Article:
Neighbor stories

Neighbors Rescue Beloved Tree After Man Tries to Cut It Down

Written by Annie Barco

Trees are often the trademark of a neighborhood, so when neighbors in Dallas witnessed a beloved tree being cut down, they quickly sprung into action.

A neighbor was taking a walk through the White Rock area of Dallas when she spotted a man cutting down an old pecan tree and loading the pieces into his trailer. Knowing something wasn’t right, she quickly called police while another neighbors blocked the man’s truck until the police could arrive.

The tree has long been a staple of the neighborhood, with its curved base and low-hanging branches. Some believe it’s an Indian marker tree, which is a tree that was purposely bent over as a sapling and was used as a trail marker or guide by American Indians, according to the Texas Historic Tree Coalition. Only six such trees exist in the Dallas area.

As neighbors caught wind of the incident, they began sharing stories and photos of family gatherings and picnics that centered around the tree. One boy touched its branches and said “my tree is hurting,” while another little girl placed a Band-Aid on the tree to “help it get better.”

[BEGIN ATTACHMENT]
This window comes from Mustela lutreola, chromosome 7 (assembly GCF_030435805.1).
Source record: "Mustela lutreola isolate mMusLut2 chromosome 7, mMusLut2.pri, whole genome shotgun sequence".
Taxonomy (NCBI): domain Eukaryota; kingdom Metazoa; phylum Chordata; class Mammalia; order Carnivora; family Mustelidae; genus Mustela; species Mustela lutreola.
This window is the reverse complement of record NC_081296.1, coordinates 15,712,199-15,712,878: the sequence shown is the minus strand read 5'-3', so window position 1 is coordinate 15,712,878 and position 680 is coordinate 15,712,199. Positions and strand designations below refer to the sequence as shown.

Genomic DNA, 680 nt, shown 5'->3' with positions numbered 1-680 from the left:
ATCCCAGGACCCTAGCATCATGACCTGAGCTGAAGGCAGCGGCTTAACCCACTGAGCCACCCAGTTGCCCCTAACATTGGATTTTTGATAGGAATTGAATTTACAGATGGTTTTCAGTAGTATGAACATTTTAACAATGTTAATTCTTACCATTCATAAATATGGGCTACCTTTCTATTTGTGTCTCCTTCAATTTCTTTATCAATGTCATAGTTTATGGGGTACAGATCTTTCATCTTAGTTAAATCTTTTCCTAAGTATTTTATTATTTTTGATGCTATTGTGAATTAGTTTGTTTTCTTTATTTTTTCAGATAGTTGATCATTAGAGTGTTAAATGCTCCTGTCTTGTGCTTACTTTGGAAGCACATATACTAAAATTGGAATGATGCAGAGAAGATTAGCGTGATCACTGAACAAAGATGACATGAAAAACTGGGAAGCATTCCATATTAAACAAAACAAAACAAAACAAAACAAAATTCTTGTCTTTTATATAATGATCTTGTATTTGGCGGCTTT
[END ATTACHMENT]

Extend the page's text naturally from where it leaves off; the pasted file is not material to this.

When police arrived on scene, the man claimed that he had permission from the city to cut down trees that were damaged in storms, but could deliver no proof. Neighbors also had photos that proved to police that the tree had long been bent at the base and was not damaged in a storm, so it did not qualify as a tree to cut down.

Police arrested 65-year-old Albert Santos that evening and charged him with criminal mischief of more than $2,500. According to the Nextdoor post, a district supervisor for the Dallas Park and Recreation Department valued the tree at a minimum of $10,000. Santos apologized to the neighborhood and said he wished to make things right.

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The man being arrested for damages caused to the tree.

Despite being cut in two, the resilient tree is expected to survive. While it is no longer believed to be an Indian Marker tree after being examined by the Park and Rec supervisor, it remains an important part of the neighborhood that brings joy to neighbors, young and old.

Originally reported by The Dallas Morning News. Header image courtesy of Eastwood Neighborhood Association.

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